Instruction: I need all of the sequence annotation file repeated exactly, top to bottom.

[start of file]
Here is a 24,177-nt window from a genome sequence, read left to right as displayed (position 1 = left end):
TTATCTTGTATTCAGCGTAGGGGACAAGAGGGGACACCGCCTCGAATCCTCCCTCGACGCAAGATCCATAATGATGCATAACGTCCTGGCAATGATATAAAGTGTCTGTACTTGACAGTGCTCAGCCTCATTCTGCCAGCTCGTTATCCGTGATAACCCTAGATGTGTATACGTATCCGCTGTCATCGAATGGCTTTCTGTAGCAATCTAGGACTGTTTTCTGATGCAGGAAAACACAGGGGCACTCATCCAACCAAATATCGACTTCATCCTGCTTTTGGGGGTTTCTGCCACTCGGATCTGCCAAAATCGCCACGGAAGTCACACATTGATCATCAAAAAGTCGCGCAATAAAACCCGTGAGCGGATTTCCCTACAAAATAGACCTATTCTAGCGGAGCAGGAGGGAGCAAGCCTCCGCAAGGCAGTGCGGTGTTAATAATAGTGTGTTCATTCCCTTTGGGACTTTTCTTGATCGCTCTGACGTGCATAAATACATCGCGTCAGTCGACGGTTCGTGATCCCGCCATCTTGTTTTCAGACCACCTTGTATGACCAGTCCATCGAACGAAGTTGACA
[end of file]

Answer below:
Here is a 24,177-nt window from a genome sequence, read left to right as displayed (position 1 = left end):
TTATCTTGTATTCAGCGTAGGGGACAAGAGGGGACACCGCCTCGAATCCTCCCTCGACGCAAGATCCATAATGATGCATAACGTCCTGGCAATGATATAAAGTGTCTGTACTTGACAGTGCTCAGCCTCATTCTGCCAGCTCGTTATCCGTGATAACCCTAGATGTGTATACGTATCCGCTGTCATCGAATGGCTTTCTGTAGCAATCTAGGACTGTTTTCTGATGCAGGAAAACACAGGGGCACTCATCCAACCAAATATCGACTTCATCCTGCTTTTGGGGGTTTCTGCCACTCGGATCTGCCAAAATCGCCACGGAAGTCACACATTGATCATCAAAAAGTCGCGCAATAAAACCCGTGAGCGGATTTCCCTACAAAATAGACCTATTCTAGCGGAGCAGGAGGGAGCAAGCCTCCGCAAGGCAGTGCGGTGTTAATAATAGTGTGTTCATTCCCTTTGGGACTTTTCTTGATCGCTCTGACGTGCATAAATACATCGCGTCAGTCGACGGTTCGTGATCCCGCCATCTTGTTTTCAGACCACCTTGTATGACCAGTCCATCGAACGAAGTTGACA